Books – Kricket by Will Bowlby

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The focus at Kricket, from the start, has been to create seasonal, modern Indian plates and drinks, served in a relaxed space.  Combining British ingredients with the authentic flavours, aromas and spices of India.

Kricket was born in a 20 seat shipping container in 2015.  In 2017 they opened their first permanent restaurant in Soho. Spread over two floors, Kricket Soho features counter dining with an open kitchen, and a downstairs cocktail bar with large communal tables for reservations.

In his new cookbook, Will Bowlby shares over 80 mouth-watering recipes, combining the essential spicing of Indian food with modern, seasonal ingredients.  Drawing on inspiration from all over India – Goa, Bombay, Hyderabad – Will cleverly and expertly reinvents this classic and historic cuisine into accessible and elegant meals that are perfect for sharing with friends and family. 



This dish came about almost by accident, and has proved to be arguably the most popular dish on our menu. When we first opened Kricket inside a shipping container in Brixton in 2015, I learnt quickly that there was to be no room for a tandoor, only a fryer. So I adapted a basic tandoori marinade, made use of our small gas fryer and Kricket’s very own fried chicken was born. It is likely to remain on the menu for some time to come!

400 g (14 oz) boneless, skinless, free-range chicken thighs, cut into 2.5 cm (1 in) pieces

1 litre (34 fl oz/4 cups) vegetable oil, for deep-frying

100 g (3½ oz/generous ¾ cup) plain (all-purpose) flour

100 g (3½ oz/generous ¾ cup) cornflour (cornstarch)

1 tablespoon Kashmiri red chilli powder

1 tablespoon ground turmeric

a generous pinch of chaat masala per portion

80 g (3 oz) fresh curry leaves, lightly fried, to serve

200 g (7 oz/scant 1 cup) Curry Leaf Mayonnaise (see below), to serve


300 g (10½ oz/1¼ cups) Greek yoghurt

100 ml (3½ fl oz/scant ½ cup) buttermilk

1 tablespoon Kashmiri red chilli powder

1 tablespoon ground turmeric

3 green chillies, finely chopped

1 bunch of fresh coriander (cilantro), finely chopped


200 g (7 oz) mooli (daikon), peeled and thinly sliced

200 ml (7 fl oz/scant 1 cup) Pickling Liquor (see below)

To make the spicy marinade, mix the yoghurt, buttermilk, chilli powder, turmeric, green chillies and coriander together in a bowl. Turn the chicken thighs in the marinade so it is coated, cover and leave in the refrigerator for about 2 hours.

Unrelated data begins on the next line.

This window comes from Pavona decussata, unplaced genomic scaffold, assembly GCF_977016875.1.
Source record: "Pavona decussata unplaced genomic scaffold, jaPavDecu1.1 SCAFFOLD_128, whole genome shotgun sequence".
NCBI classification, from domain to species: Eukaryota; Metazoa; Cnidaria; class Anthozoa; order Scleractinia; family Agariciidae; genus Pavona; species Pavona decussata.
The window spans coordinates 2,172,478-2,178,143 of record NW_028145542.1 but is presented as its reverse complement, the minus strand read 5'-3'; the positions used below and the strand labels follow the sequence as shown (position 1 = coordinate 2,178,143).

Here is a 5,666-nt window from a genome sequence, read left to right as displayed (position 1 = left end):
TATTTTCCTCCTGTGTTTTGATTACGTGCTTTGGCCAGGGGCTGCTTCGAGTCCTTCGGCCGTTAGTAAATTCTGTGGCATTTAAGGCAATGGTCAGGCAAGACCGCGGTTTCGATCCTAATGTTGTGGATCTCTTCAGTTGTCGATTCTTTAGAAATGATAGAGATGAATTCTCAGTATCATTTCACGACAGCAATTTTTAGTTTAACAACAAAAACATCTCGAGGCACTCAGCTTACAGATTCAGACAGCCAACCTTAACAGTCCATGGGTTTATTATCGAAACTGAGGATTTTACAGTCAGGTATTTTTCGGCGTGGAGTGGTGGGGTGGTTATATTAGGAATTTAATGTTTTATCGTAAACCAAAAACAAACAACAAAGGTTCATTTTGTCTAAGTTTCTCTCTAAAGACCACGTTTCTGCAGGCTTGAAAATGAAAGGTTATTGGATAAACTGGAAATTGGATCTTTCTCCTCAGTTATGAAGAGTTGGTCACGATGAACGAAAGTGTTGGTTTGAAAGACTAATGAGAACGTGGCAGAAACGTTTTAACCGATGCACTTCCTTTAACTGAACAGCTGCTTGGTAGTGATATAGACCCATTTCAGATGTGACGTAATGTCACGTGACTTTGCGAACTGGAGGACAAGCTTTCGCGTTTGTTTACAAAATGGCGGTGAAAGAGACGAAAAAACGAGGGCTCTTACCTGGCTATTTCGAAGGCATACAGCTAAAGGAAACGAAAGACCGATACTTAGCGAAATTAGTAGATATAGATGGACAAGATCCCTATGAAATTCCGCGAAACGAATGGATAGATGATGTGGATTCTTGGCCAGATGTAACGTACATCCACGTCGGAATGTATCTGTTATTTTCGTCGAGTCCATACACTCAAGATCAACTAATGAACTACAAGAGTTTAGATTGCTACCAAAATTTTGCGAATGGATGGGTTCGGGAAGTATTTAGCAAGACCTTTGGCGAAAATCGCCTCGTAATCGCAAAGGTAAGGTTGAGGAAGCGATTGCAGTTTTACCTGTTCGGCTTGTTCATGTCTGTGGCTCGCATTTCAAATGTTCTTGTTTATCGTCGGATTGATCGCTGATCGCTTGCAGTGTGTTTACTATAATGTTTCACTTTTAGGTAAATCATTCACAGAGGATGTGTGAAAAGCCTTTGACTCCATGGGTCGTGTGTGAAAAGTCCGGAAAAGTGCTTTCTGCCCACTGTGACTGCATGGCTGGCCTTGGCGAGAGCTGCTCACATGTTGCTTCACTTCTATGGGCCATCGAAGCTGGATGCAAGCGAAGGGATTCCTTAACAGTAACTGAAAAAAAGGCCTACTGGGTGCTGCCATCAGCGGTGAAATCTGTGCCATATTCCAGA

To make the pickled mooli, steep the sliced mooli in the pickling liquor for 1–2 hours at room temperature, then keep in the refrigerator until needed.

Pour the vegetable oil in a deep frying pan (skillet) or kadai, and heat until it is about 180°C (350°F). The oil is hot enough when a cube of bread sizzles when dropped into it.

While the oil heats up, combine the flour, cornflour, chilli powder and turmeric in a shallow bowl.

Lift the chicken out of the marinade and coat in the flour-mix, shaking off any excess. Deep-fry in the oil for about 5 minutes until the outside is golden brown. To ensure the chicken is cooked through, test the middle of the biggest piece of chicken with a probe thermometer; it should be over 75ºC (167ºF).

Remove the chicken from the fryer and drain on kitchen paper. Sprinkle generously with chaat masala. Serve with the pickled mooli, fried curry leaves and the curry leaf mayonnaise.



I use this to use with all kinds of vegetables but cucumber is a special favourite. It will keep in the refrigerator for several weeks – it keeps forever! If you want to make a smaller amount, the recipe is based on equal quantities of vinegar and sugar.


500 ml (17 fl oz/2 cups) white wine vinegar

500 g (1 lb 2 oz/2 cups) caster (superfine) sugar

2 star anise

1 cinnamon stick

4 cloves

2 fresh Indian bay leaves

Put all the ingredients in a heavy-based saucepan over a low heat and stir occasionally until all the sugar dissolves.

Remove from the heat and set aside to cool before decanting into a sterilised jar. Store in the fridge until required.


Depending on how much mayonnaise you want to make, you can change the volume of the oil and its tempering, as it stores well in the refrigerator for a week or so. You make the flavoured oil first, then use it to make the mayonnaise. The ratio is about 2 eggs yolks to 500 ml (17 fl oz/2 cups) of oil. Adding a little lemon juice near the start can help to prevent the mayonnaise from splitting.



2.5 litres (88 fl oz/10 cups) vegetable oil

1 tablespoon mustard seeds

160 g (5½ oz) of fresh curry leaves

2½ dried Kashmiri red chillies

2½ teaspoons ground turmeric


4 large free-range egg yolks

a splash of lemon juice

1 litre (34 fl oz/4 cups) curry leaf oil (see above)

2 tablespoons black mustard seeds

a handful of fresh curry leaves

5 dried Kashmiri red chillies

2 teaspoons ground turmeric

caster (superfine) sugar, to taste

sea salt, to taste

To make the curry leaf oil, pour the oil in a heavy-based saucepan or kadai, and heat until it is about 180°C (350°F). The oil is hot enough when a cube of bread sizzles when dropped into it. Add the mustard seeds, curry leaves, chillies and ground turmeric, then remove from the heat and leave to cool and infuse.

To make the mayonnaise, put the egg yolks and lemon juice in a blender. With the motor running, gradually pour in the curry leaf oil and blitz together until the mixture thickens and emulsifies. Add the mustard seeds, curry leaves, chillies and turmeric, then season to taste with sugar, salt and a little more lemon juice if you like. The mayonnaise should be shiny and just hold its shape.

Store in a sterilised jar in the refrigerator for up to a week.


Kricket: An Indian-insired cookbook by Will Bowlby (Hardie Grant, £26)

Photography © Hugh Johnson